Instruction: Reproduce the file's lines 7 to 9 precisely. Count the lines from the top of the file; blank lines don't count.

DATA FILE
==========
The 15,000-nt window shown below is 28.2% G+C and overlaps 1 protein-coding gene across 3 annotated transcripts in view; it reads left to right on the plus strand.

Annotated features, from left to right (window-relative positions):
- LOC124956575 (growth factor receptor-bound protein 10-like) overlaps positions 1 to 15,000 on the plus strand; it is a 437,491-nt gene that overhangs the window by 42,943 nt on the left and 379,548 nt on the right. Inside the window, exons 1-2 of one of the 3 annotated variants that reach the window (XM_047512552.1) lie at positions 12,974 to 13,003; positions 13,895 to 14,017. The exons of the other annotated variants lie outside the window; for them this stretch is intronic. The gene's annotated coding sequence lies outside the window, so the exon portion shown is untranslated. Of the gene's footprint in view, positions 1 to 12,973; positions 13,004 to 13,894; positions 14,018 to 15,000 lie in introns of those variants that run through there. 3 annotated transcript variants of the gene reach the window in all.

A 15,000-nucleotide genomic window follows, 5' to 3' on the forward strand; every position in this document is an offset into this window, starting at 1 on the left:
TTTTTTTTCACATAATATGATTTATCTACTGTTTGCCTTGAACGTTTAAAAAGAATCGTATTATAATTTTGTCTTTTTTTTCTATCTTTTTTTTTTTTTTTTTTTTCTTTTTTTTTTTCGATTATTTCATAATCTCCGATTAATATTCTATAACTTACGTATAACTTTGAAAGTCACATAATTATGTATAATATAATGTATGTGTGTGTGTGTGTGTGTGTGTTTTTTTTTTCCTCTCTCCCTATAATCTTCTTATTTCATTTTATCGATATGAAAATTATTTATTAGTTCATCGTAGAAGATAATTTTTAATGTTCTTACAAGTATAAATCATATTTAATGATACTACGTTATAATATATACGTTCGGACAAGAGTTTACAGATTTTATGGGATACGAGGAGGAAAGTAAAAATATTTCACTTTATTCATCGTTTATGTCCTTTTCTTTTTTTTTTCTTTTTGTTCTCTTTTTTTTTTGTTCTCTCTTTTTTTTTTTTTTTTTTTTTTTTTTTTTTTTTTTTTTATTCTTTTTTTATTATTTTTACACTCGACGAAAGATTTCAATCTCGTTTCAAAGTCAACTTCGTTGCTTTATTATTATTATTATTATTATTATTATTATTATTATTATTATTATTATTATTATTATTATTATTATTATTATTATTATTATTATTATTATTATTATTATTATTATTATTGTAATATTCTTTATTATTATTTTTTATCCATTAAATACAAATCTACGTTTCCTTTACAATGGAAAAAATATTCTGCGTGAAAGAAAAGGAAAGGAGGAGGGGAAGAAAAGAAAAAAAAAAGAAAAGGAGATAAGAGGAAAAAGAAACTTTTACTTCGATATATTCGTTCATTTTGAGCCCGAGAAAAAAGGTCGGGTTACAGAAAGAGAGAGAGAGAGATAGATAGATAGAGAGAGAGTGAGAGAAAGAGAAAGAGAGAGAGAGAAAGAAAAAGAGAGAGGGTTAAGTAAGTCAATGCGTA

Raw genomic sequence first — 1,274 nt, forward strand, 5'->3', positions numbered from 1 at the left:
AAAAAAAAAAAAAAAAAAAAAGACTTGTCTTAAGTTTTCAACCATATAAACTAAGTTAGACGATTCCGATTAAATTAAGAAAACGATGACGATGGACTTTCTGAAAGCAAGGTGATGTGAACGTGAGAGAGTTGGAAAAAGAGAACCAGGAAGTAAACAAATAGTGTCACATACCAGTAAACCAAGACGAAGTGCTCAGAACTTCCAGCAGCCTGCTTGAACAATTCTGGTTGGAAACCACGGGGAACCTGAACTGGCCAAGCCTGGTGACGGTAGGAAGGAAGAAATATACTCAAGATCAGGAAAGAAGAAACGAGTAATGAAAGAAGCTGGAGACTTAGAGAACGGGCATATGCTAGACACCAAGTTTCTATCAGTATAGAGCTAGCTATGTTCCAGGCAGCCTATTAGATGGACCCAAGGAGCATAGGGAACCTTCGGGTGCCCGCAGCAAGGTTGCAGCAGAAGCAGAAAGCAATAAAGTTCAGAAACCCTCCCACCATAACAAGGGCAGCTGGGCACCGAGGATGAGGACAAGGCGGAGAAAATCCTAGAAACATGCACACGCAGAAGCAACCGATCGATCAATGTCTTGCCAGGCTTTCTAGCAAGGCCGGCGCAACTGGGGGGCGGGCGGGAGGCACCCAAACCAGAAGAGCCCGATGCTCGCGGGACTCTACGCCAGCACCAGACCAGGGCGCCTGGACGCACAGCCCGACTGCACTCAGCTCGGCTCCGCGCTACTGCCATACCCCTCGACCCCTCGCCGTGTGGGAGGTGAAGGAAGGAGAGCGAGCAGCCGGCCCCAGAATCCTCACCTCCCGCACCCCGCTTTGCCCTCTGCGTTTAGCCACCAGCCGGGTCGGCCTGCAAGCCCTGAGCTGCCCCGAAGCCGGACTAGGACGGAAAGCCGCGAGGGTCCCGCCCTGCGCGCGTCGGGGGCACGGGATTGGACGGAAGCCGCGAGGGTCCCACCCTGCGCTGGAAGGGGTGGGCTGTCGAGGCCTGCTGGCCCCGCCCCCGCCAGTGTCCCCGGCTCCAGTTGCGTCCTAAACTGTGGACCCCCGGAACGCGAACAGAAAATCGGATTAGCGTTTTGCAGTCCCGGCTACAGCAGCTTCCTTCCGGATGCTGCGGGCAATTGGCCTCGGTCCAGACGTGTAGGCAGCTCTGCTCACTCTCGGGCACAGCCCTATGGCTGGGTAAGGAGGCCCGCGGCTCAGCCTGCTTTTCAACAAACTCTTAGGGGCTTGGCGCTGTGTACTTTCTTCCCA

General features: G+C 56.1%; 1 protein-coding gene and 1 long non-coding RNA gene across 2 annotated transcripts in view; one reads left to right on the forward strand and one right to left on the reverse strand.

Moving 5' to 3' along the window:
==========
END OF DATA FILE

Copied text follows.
AAAAAAAAAAAAAAAAAAAAAGACTTGTCTTAAGTTTTCAACCATATAAACTAAGTTAGACGATTCCGATTAAATTAAGAAAACGATGACGATGGACTTTCTGAAAGCAAGGTGATGTGAACGTGAGAGAGTTGGAAAAAGAGAACCAGGAAGTAAACAAATAGTGTCACATACCAGTAAACCAAGACGAAGTGCTCAGAACTTCCAGCAGCCTGCTTGAACAATTCTGGTTGGAAACCACGGGGAACCTGAACTGGCCAAGCCTGGTGACGGTAGGAAGGAAGAAATATACTCAAGATCAGGAAAGAAGAAACGAGTAATGAAAGAAGCTGGAGACTTAGAGAACGGGCATATGCTAGACACCAAGTTTCTATCAGTATAGAGCTAGCTATGTTCCAGGCAGCCTATTAGATGGACCCAAGGAGCATAGGGAACCTTCGGGTGCCCGCAGCAAGGTTGCAGCAGAAGCAGAAAGCAATAAAGTTCAGAAACCCTCCCACCATAACAAGGGCAGCTGGGCACCGAGGATGAGGACAAGGCGGAGAAAATCCTAGAAACATGCACACGCAGAAGCAACCGATCGATCAATGTCTTGCCAGGCTTTCTAGCAAGGCCGGCGCAACTGGGGGGCGGGCGGGAGGCACCCAAACCAGAAGAGCCCGATGCTCGCGGGACTCTACGCCAGCACCAGACCAGGGCGCCTGGACGCACAGCCCGACTGCACTCAGCTCGGCTCCGCGCTACTGCCATACCCCTCGACCCCTCGCCGTGTGGGAGGTGAAGGAAGGAGAGCGAGCAGCCGGCCCCAGAATCCTCACCTCCCGCACCCCGCTTTGCCCTCTGCGTTTAGCCACCAGCCGGGTCGGCCTGCAAGCCCTGAGCTGCCCCGAAGCCGGACTAGGACGGAAAGCCGCGAGGGTCCCGCCCTGCGCGCGTCGGGGGCACGGGATTGGACGGAAGCCGCGAGGGTCCCACCCTGCGCTGGAAGGGGTGGGCTGTCGAGGCCTGCTGGCCCCGCCCCCGCCAGTGTCCCCGGCTCCAGTTGCGTCCTAAACTGTGGACCCCCGGAACGCGAACAGAAAATCGGATTAGCGTTTTGCAGTCCCGGCTACAGCAGCTTCCTTCCGGATGCTGCGGGCAATTGGCCTCGGTCCAGACGTGTAGGCAGCTCTGCTCACTCTCGGGCACAGCCCTATGGCTGGGTAAGGAGGCCCGCGGCTCAGCCTGCTTTTCAACAAACTCTTAGGGGCTTGGCGCTGTGTACTTTCTTCCCA

General features: G+C 56.1%; 1 protein-coding gene and 1 long non-coding RNA gene across 2 annotated transcripts in view; one reads left to right on the forward strand and one right to left on the reverse strand.

Moving 5' to 3' along the window: